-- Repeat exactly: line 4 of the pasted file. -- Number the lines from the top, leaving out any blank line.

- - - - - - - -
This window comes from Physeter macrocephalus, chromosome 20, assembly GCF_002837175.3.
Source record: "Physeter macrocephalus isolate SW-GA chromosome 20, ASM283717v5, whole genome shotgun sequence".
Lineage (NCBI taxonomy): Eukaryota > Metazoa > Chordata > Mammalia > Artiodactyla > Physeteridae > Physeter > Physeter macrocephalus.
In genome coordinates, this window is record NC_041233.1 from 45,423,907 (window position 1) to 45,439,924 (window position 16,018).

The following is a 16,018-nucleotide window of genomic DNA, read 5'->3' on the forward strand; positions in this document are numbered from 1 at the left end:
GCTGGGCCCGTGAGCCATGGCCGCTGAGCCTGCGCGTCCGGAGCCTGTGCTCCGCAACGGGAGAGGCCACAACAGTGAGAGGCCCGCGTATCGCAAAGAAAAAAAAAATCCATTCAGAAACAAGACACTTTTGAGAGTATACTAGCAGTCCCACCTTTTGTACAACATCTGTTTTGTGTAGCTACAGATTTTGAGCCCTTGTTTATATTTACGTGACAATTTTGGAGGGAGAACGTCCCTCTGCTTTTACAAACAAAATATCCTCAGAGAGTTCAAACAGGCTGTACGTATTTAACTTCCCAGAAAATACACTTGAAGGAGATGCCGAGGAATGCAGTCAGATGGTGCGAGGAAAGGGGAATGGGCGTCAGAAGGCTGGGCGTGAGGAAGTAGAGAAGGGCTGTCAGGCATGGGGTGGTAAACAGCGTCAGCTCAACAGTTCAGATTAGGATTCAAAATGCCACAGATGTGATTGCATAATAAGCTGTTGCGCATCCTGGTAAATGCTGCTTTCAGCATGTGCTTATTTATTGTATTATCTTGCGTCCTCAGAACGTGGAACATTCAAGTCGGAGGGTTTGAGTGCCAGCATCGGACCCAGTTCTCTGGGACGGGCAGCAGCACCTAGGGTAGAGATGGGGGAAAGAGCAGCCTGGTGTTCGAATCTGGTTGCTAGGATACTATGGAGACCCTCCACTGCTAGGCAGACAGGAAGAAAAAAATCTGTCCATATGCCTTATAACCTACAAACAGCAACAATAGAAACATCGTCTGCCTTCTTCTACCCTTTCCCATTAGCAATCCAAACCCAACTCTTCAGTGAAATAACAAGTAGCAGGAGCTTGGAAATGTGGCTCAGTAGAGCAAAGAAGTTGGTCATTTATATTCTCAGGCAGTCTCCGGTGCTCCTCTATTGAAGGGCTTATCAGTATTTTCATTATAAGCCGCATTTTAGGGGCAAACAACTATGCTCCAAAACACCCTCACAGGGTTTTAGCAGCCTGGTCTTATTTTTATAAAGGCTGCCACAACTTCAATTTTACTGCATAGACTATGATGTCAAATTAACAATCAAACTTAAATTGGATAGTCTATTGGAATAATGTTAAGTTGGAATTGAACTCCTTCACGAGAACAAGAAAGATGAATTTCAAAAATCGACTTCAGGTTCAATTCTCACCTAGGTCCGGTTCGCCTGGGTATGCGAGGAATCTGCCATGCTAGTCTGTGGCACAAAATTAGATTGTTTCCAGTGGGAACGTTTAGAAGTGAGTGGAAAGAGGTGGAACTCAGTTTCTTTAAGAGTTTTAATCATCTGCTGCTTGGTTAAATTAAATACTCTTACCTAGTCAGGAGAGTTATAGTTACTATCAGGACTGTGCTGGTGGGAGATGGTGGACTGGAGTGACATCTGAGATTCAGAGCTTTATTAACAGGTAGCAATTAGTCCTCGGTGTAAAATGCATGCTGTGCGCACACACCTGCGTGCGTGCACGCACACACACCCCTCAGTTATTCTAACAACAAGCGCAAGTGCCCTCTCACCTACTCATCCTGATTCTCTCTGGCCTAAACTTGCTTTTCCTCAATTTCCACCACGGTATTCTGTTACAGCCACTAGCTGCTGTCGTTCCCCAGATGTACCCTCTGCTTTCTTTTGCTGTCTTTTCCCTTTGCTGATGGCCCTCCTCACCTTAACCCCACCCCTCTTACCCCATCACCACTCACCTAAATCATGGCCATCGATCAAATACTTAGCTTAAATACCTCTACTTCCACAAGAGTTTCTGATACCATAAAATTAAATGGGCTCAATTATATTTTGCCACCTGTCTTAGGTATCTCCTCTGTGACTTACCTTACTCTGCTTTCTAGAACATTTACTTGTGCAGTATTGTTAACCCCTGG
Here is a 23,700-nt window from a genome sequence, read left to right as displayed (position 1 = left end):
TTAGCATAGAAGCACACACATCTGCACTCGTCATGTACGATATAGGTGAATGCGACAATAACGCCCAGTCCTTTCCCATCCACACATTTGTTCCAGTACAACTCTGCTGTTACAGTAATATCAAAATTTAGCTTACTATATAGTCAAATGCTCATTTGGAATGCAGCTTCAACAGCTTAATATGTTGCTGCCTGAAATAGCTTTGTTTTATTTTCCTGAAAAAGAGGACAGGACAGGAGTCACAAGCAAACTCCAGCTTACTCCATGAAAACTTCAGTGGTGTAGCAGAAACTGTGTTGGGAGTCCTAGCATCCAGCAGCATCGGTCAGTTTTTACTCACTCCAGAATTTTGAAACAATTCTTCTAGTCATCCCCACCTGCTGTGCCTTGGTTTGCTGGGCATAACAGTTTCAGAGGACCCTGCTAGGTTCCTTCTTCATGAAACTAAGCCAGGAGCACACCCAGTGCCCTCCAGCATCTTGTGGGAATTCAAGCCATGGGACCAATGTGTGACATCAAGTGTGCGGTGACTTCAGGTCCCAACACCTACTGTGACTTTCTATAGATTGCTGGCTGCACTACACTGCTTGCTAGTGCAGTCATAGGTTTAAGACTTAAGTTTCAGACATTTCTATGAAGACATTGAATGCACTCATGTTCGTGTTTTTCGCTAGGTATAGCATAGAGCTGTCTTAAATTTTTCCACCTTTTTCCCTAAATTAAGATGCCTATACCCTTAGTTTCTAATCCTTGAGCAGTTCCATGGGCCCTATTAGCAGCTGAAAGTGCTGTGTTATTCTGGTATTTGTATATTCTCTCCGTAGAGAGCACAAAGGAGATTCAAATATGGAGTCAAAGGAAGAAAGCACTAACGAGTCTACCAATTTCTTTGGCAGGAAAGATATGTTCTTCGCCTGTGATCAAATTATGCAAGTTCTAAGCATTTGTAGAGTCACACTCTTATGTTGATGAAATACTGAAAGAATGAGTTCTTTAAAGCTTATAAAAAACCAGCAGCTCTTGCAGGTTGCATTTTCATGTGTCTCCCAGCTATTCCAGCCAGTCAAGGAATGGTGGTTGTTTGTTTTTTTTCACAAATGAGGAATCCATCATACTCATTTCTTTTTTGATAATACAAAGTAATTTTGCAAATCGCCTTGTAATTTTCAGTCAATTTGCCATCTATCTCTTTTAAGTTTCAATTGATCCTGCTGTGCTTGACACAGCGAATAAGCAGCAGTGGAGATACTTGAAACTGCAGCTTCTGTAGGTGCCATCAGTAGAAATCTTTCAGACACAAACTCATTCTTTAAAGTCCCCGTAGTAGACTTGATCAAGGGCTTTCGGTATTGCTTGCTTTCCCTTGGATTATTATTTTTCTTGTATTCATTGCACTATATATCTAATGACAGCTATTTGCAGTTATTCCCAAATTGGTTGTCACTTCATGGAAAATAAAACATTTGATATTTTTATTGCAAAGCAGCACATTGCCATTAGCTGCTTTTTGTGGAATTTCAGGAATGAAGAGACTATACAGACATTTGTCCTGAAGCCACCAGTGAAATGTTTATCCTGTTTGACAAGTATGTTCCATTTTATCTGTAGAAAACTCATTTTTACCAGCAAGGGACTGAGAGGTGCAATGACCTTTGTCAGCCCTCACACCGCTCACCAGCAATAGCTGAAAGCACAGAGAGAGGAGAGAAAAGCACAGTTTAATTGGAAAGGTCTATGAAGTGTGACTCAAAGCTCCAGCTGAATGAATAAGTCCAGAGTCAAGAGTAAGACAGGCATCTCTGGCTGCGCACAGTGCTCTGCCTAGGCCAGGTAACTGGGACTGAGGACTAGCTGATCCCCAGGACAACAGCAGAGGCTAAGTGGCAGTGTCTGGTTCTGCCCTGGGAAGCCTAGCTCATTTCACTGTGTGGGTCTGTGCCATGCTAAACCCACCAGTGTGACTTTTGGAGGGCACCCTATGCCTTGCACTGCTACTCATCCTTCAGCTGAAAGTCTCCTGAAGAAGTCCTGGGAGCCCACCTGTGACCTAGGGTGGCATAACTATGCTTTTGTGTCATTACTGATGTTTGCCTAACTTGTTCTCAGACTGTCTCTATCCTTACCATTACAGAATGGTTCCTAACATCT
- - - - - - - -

In genome coordinates, this window is record NC_041233.1 from 45,423,907 (window position 1) to 45,439,924 (window position 16,018).